From Round to Square (and back)

For The Emperor's Teacher, scroll down (↓) to "Topics." It's the management book that will rock the world (and break the vase, as you will see). Click or paste the following link for a recent profile of the project:

A new post appears every day at 12:05* (CDT). There's more, though. Take a look at the right-hand side of the page for over four years of material (2,000 posts and growing) from Seinfeld and country music to every single day of the Chinese lunar calendar...translated. Look here ↓ and explore a little. It will take you all the way down the page...from round to square (and back again).
*Occasionally I will leave a long post up for thirty-six hours, and post a shorter entry at noon the next day.

Saturday, April 7, 2012

Fieldnotes From History (32)—Headlines

[a] Header RF
Part of an occasional Round and Square series that follows the blog’s main theme (east meets west, round meets square, and past meets present), these snippets from my early fieldnotes are reproduced as they were written by hand—and then revised on an ancient desktop computer—during my first fieldwork stay in Taiwan (1985-1987).  All entries are the way that I left them when I returned to the United States in 1987—some nicely-stated and some embarrassing. Although the series began with my assumption that the entries can stand alone, I have found that separate comments and notes might help readers understand a world that is now, well, history. These are always separate from the original fieldnote.

[b] Tips RF
This is a good example of a chock-full-of-ideas fieldnote that really should be broken down into numerous analyses. I would argue (and I do when I teach ANTH 200: Theory and Technique in Cultural Anthropology) that there is no problem. When in the field, JUST WRITE. Don't worry about whether each note is broken down into component sections or can fit on a note card (virtual or physical). Just write. This is why I explain in my classes and the introduction to this series that I envision writing in and beyond "the field" as a five-part process that originates in "jottings," moves toward fieldnotes, has its most important iteration in "letters from the field," and eventually becomes oral presentations and a (written) ethnographic account. In other words, I think that there are three or four different things going on in this note.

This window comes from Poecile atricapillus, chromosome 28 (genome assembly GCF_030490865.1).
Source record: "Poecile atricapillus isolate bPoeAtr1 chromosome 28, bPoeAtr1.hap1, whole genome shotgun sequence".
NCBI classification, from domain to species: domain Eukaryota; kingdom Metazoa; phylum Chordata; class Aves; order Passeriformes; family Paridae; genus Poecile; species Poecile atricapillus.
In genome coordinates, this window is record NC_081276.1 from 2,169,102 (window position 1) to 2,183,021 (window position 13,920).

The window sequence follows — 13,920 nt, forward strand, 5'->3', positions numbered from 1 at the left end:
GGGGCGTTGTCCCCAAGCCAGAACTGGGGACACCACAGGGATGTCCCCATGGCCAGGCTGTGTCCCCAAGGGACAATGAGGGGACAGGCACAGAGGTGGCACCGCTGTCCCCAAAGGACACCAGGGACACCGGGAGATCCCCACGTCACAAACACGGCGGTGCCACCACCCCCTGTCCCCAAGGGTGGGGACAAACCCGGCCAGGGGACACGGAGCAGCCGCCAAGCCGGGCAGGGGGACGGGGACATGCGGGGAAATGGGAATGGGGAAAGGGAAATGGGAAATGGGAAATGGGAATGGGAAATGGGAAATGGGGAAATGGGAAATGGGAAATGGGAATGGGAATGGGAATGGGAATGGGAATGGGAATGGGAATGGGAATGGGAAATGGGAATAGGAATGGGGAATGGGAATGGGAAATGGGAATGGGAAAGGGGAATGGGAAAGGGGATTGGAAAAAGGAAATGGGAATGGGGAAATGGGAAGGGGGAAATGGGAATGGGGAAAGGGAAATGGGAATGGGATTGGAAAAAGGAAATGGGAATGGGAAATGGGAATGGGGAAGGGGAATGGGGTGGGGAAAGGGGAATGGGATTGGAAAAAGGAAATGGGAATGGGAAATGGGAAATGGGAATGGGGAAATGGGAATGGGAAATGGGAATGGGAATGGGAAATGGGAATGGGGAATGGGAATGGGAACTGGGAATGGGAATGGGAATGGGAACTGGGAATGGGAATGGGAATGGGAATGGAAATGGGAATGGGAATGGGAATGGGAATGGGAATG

The important thing for me (back then and today) was to get the ideas from the "jotting" stage (a scribbled note about my advanced neurosurgeon pupil struggling with a phrase that I find "easy" as a native speaker) to the fieldnote. The key stage for me, however, took place when I wrote letters to a number of trusted readers. It didn't matter whether there were five (or one) coded "themes" in the fieldnotes (this is something I have read about—anal retentive anthropologists color coding index cards). It would all start to come together in a real narrative form when I started writing ethnographic letters. In fact, I truly feel that my work would have suffered if I had tried to subdivide a fieldnote such as the one below into themes that could be put into file folders. Just get the ideas out...and start those letters within a week. That's my "system."
[c] Roll Taiwan RF

Pete Rose tied Ty Cobb's all-time baseball "hits" record with his 4,291st hit on September 11, 1985.

GOP=Grand Old Party (Republican). Nod=endorsement/nomination. "Reagan wins Republican nomination."   

Dow Jones Industrial indicators have little to do with "the Way" (道).

Tide=Alabama Crimson Tide. (Roll Tide). Longhorns=University of Texas Longhorns. (Hook'em Horns).

The last paragraph is really a completely new idea, and probably should have required a note (or three) of its own. I have taught many hours on the idea, and it is a good example of how even a few sentences can trigger a good deal of analysis. In other words, the whole purpose is (to write) ethnography. Fieldnotes are just a step on that path (道). 

8 January 1986
Newspapers are also difficult. We all think of reading newspapers as the most common form of reading; most people think that they should be the first thing a language student learns to read. It simply isn’t true. My neurosurgeon/English pupil (who has no difficulties with English medical texts) has been reading from the fifth-rate China News every week. He is no academic slouch, but he often finds it difficult. Chinese papers aren’t any easier for me.

The usage in newspapers is different from the spoken language and other forms of writing. If you don’t believe it, just pick up the New York Times and read it, paying attention to every word, phrase, or construction that you might not understand if you didn’t live in the United States. (“Rose Tops Cobb Mark”; “Reagan Gets GOP Nod”; “Dow Up”; “Tide Rolls Over Longhorns”). A Chinese reader, after perusing these headlines, couldn’t be blamed for thinking that a red flower ate a bunch of corn, a "GOP" nodded at the President, the 道 (the Way) had risen (after years of playing second fiddle to Confucianism), and that a herd of cattle died in a gulf coast storm.

The Chinese papers are the same, but they have an added problem. They don’t use names, like “Reagan” or “Carter” or “Minnesota.”  They have characters for all these. Even if I know how to pronounce the characters in these words, they have no intrinsic meaning. You just have to know that [雷根; leigen] is “Reagan”, and not “thunder root”; that [卡特; kate] is “Carter” and not “special truck”; and that [明尼蘇達; mingnisuda] is “Minnesota”, and not “bright nun revive reach.”  The literal meaning of the characters is irrelevant in these cases. They are simply transliterations. The only way to learn them is to memorize them. 
[d] Relative comprehension RF

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